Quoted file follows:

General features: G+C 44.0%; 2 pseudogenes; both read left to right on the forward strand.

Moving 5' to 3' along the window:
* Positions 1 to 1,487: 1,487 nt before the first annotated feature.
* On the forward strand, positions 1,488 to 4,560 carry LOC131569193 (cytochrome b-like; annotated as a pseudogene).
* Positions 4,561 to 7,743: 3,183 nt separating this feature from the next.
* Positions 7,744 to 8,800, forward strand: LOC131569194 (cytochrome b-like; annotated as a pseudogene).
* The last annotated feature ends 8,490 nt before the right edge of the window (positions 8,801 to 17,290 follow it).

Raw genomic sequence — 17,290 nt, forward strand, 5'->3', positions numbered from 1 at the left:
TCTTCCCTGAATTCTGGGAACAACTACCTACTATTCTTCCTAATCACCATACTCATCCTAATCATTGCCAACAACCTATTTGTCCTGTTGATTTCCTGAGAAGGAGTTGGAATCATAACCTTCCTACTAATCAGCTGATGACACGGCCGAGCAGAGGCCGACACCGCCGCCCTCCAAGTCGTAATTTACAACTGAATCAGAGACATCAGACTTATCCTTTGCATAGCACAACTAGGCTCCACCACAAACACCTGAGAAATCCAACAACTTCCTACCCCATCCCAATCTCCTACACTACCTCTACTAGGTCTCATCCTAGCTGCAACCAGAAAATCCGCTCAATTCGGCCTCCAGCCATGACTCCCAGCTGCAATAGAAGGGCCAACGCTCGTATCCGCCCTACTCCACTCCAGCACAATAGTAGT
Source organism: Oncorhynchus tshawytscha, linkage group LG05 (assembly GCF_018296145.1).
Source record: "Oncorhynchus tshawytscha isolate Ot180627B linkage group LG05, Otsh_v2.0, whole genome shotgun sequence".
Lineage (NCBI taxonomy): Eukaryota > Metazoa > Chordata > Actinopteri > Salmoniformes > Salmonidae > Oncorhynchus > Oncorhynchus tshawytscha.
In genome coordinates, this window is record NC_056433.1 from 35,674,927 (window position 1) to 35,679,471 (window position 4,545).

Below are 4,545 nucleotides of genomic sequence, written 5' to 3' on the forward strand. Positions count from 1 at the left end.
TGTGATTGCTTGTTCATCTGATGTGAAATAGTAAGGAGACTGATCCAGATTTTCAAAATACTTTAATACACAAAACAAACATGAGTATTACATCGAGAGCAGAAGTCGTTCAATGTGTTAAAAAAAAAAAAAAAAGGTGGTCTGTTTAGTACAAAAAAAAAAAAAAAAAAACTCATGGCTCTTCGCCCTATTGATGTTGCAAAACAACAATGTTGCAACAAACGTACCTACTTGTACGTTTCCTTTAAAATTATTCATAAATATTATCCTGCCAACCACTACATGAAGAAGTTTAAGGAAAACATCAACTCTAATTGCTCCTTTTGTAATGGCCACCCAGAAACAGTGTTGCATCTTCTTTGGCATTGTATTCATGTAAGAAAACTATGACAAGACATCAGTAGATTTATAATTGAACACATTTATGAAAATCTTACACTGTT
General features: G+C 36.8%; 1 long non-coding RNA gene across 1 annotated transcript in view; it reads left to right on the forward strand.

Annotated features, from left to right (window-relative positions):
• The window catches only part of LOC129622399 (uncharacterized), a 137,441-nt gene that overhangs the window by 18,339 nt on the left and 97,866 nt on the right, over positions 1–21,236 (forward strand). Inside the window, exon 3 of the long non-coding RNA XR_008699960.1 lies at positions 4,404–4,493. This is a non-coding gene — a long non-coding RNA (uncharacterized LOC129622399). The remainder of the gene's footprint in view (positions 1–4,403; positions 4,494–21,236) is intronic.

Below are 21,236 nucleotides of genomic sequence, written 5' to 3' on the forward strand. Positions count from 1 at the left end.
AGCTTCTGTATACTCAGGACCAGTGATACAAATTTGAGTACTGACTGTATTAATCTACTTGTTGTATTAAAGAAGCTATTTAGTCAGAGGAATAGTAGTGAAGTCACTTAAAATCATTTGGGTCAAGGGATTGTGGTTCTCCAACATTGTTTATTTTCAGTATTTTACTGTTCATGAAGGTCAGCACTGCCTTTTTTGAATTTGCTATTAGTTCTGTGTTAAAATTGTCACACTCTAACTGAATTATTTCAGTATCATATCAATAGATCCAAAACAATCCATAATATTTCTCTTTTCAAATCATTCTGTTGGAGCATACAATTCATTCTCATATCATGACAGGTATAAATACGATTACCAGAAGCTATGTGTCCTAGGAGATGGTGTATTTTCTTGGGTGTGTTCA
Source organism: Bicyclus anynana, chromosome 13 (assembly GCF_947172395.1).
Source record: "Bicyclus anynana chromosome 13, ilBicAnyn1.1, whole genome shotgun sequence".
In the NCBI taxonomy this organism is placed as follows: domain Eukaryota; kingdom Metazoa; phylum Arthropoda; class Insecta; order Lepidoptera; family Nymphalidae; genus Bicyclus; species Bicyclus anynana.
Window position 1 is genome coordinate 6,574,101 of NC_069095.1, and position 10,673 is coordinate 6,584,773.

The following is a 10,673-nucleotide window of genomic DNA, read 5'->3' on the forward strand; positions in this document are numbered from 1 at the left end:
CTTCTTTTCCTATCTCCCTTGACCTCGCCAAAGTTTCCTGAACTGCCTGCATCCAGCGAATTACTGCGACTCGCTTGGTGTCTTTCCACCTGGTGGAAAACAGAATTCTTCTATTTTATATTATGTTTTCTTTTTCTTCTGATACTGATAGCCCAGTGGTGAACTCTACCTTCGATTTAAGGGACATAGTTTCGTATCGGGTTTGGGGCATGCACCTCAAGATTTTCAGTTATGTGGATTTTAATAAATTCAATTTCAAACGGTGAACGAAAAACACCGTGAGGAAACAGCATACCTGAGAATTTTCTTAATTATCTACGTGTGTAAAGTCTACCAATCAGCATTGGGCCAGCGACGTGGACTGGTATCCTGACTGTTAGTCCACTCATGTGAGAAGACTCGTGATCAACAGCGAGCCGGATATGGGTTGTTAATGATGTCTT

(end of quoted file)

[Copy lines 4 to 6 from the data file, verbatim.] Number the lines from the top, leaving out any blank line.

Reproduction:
* On the forward strand, positions 1,488 to 4,560 carry LOC131569193 (cytochrome b-like; annotated as a pseudogene).
* Positions 4,561 to 7,743: 3,183 nt separating this feature from the next.
* Positions 7,744 to 8,800, forward strand: LOC131569194 (cytochrome b-like; annotated as a pseudogene).